Property Keyed to Chase
Corliss v. Wenner
In the fall of 1996, JannWenner (defendant) hired Larry Anderson (defendant) and his employee, Gregory Corliss (plaintiff), to construct a driveway on Wenner’s ranch. While excavating soil for the driveway, Anderson and Corliss unearthed a glass jar containing rolls of gold coins. Anderson and Corliss agreed to split the gold coins between themselves, with Anderson maintaining physical possession of all the coins. Anderson and Corliss later argued over ownership the coins, and Anderson fired Corliss. Anderson then gave possession of the coins to Wenner in exchange for indemnification against any claims that Corliss might have against Anderson regarding the coins. Corliss sued Anderson and Wenner for possession of the coins. The trial court rejected the finders-keepers rule of treasure trove and ruled that the coins were considered mislaid property, thus granting possession to the landowner, Wenner. The trial court further held that the coins were a part of Wenner’s property, and that Anderson and Corliss were employees of Wenner. Corliss appealed.
Only StudyBuddy Pro offers the complete Case Brief Anatomy*
Access the most important case brief elements for optimal case understanding.
*Case Brief Anatomy includes: Brief Prologue, Complete Case Brief, Brief Epilogue
- The Brief Prologue provides necessary case brief introductory information and includes:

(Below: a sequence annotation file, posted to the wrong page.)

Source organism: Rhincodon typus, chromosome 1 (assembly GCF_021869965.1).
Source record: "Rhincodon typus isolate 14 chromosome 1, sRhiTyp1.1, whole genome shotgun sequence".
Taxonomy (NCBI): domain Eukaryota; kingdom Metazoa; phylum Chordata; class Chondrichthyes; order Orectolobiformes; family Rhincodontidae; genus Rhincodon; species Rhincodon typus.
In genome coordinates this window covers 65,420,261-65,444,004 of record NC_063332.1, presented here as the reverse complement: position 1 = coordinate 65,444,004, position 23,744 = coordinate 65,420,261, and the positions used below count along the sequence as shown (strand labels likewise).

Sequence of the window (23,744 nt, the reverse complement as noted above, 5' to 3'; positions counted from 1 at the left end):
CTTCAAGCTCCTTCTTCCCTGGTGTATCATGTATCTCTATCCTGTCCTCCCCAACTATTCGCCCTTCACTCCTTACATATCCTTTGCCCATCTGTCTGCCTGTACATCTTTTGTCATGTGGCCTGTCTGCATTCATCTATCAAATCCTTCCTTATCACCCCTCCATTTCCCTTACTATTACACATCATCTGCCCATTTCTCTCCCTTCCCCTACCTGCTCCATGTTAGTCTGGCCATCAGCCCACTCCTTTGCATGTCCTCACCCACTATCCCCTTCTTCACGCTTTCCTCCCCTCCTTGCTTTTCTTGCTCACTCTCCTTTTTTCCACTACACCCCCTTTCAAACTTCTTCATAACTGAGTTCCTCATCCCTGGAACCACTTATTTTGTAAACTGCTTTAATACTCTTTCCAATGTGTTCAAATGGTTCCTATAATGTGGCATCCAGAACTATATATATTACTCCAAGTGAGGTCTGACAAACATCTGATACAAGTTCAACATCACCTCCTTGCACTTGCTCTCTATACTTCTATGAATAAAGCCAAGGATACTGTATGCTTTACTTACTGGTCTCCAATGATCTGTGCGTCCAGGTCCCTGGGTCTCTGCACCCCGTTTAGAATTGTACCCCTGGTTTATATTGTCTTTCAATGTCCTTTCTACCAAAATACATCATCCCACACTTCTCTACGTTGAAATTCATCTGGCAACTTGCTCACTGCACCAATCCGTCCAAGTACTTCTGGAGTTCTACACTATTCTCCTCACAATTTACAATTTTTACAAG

Topic:Identifies the topic of law and where this case fits within your course outline.
Parties:Identifies the cast of characters involved in the case.
Procedural Posture & History:Shares the case history with how lower courts have ruled on the matter.
Case Key Terms, Acts, Doctrines, etc.:A case specific Legal Term Dictionary.
Case Doctrines, Acts, Statutes, Amendments and Treatises:Identifies and Defines Legal Authority used in this case.
- The Case Brief is the complete case summarized and authored in the traditional Law School I.R.A.C. format. The Pro case brief includes:
Brief Facts:A Synopsis of the Facts of the case.
Rule of Law:Identifies the Legal Principle the Court used in deciding the case.
Facts:What are the factual circumstances that gave rise to the civil or criminal case? What is the relationship of the Parties that are involved in the case.
Issue(s):Lists the Questions of Law that are raised by the Facts of the case.
Holding:Shares the Court's answer to the legal questions raised in the issue.
Concurring / Dissenting Opinions:Includes valuable concurring or dissenting opinions and their key points.
Reasoning and Analysis:Identifies the chain of argument(s) which led the judges to rule as they did.